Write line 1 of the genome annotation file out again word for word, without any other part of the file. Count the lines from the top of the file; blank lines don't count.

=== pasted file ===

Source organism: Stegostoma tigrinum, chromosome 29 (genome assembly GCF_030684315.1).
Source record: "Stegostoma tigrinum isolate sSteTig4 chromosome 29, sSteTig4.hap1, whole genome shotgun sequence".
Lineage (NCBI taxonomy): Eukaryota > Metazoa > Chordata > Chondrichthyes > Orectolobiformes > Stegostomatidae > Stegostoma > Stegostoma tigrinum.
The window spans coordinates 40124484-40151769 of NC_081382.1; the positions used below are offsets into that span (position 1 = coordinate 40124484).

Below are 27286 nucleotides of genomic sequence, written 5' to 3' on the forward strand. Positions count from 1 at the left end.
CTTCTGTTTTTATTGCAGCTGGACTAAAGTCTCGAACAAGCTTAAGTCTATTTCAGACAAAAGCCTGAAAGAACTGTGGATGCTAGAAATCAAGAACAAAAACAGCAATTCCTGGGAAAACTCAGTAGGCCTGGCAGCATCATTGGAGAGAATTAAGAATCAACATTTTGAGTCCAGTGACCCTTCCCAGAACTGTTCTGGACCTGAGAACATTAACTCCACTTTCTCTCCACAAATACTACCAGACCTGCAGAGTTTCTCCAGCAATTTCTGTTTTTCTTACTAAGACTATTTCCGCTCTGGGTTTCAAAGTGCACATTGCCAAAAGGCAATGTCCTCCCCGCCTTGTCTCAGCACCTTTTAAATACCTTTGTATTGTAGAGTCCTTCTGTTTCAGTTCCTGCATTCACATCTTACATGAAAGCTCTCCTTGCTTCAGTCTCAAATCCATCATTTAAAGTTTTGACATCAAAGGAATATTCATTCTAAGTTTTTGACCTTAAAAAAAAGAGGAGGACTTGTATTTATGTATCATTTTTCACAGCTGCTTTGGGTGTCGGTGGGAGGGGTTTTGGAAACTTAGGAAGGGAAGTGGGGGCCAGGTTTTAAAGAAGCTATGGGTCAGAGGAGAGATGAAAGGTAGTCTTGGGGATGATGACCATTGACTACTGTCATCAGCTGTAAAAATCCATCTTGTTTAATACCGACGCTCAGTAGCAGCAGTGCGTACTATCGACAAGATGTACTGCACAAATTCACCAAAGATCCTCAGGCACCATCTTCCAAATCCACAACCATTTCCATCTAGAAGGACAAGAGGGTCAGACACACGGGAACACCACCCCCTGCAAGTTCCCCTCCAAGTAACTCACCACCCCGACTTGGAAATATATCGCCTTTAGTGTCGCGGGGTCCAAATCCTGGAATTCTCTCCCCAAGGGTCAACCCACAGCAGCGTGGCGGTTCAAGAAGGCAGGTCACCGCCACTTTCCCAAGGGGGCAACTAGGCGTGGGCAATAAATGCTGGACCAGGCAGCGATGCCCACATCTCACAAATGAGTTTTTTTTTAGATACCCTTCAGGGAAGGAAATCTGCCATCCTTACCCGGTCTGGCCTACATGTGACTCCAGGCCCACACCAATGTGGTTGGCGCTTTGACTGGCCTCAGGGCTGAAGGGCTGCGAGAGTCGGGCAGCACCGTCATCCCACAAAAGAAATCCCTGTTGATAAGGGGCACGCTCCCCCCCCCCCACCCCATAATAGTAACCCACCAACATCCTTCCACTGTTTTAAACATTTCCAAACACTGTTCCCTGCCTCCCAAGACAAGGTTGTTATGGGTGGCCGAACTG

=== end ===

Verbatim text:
Source organism: Stegostoma tigrinum, chromosome 29 (genome assembly GCF_030684315.1).